Back home, similar allegations of misconduct by the director at The Apps Authority had been reported, but little was done publicly to flag the risks posed by this company. Over the last two years, NUS got complaints from three other female students about unfair work practices in the company. Yet, Apps Authority continued being listed on the internship portal of NUS until this year, after the fourth female student raised her suspicions to the faculty staff, who then also made a police report.
It can be argued then that such behaviour was in danger of being normalised, to the detriment of those who had allegedly been preyed upon.
Established corporations are usually structured to offer appropriate checks and balances against unscrupulous behaviour. Let's be clear: harassment can, and has, continued to exist at established firms. Where there is power, there is then room for abuse. But the institutionalised standard holds leaders and corporations accountable.
Those who have been sexually harassed at MNCs will tell quietly of detailed internal investigations that are treated seriously. While extremely trying, these internal investigations sometimes succeed in weeding out perpetrators, despite the common hierarchy gap. In return, affected staff tend to stay on, out of renewed trust in the institution.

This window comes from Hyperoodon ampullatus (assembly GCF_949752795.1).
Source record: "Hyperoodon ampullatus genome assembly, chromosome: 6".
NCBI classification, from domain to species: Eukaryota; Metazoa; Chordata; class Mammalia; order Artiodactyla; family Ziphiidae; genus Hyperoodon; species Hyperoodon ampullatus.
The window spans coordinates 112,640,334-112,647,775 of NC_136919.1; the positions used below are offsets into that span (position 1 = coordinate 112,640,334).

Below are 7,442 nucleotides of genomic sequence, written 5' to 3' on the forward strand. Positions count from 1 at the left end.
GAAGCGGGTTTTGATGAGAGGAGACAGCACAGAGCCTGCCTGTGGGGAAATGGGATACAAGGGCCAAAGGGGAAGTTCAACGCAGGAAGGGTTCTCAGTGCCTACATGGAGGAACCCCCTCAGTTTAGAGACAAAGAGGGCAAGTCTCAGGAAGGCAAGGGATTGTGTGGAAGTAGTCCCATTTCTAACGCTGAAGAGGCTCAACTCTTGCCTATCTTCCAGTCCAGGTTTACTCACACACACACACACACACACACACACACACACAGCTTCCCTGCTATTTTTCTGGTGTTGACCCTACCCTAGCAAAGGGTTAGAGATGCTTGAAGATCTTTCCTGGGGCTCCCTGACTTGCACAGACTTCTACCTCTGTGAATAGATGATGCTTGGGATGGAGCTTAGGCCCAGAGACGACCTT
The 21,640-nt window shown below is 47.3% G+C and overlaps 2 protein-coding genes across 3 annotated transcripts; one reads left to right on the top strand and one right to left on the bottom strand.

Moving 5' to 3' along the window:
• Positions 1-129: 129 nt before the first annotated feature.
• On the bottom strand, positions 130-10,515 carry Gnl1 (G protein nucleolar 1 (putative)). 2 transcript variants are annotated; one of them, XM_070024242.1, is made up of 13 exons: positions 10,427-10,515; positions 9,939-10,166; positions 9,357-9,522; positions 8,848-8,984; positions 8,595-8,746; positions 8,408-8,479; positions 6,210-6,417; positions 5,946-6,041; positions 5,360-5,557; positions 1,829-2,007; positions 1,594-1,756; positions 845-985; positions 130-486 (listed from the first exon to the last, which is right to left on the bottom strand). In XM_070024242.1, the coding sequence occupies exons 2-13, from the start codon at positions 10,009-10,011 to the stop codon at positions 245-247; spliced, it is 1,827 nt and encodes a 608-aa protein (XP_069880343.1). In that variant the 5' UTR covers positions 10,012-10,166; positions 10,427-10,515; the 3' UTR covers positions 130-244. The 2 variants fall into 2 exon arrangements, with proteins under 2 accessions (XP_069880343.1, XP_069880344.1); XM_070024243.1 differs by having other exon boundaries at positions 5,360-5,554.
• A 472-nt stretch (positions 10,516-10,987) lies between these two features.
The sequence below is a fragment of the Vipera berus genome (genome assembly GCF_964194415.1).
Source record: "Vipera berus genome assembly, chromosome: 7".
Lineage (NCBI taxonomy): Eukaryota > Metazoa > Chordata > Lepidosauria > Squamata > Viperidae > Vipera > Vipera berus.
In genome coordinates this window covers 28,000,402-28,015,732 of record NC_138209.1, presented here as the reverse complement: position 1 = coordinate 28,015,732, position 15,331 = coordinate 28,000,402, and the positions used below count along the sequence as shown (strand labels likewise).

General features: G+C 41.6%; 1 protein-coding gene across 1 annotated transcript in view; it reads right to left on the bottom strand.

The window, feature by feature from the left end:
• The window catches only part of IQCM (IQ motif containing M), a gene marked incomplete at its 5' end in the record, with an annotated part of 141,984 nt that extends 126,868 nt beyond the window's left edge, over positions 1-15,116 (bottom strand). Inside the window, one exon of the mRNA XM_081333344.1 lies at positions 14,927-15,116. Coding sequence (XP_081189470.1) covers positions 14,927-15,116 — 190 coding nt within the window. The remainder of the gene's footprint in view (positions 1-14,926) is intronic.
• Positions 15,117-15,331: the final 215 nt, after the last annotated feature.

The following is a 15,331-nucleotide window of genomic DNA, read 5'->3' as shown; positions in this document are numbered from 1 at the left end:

By contrast, the disruptive gloss of startups and tech firms with a corporate history of less than 25 years can mean these institutional structures - and then, its people - are made to seem rather dispensable at Silicon Valley or any other tech hub.
This arrogance comes even as the facts show that just one out of 10 startups survive. Perhaps we have mistaken aggression driven by insecurity as leadership.
What's also specific to the dangers at tech firms is the halo effect of technology today that allows more of those in technology to claim intellectual wizardry in all aspects. It's elitism in its drunk and wild form.
Zeynep Tufekci, a techno-sociologist professor who comments frequently on the social impact of technology, observed this tech halo being displayed as Tesla founder Elon Musk lashed out on Twitter after his idea of a submarine to rescue the 12 boys and their football coach from a cave in Thailand was deemed impractical.
"The idea that being smart in one domain qualifies one to just dabble in another is dangerous. For too long, many Silicon Valley companies refused to understand they are in the people business and tried to handle it as a side issue because they are smart. Nope," Professor Tufekci tweeted. "The flashy tech solution and the saviour make good movies. But what makes most things work is the quiet hero or heroine embedded in institutional knowledge, like the divers who brought decades of knowledge."
To understand exploitation in all forms is to realise that power, left unchecked, is ripe for abuse. The sexism in a glorified industry with large egos leaves young females disproportionately vulnerable.
Better workplace standards should have been in place for women in tech yesterday - not ever to fulfil the weaker-sex cliche, but because barriers here have been artificially raised so high for women to even begin to be measured as equals to men.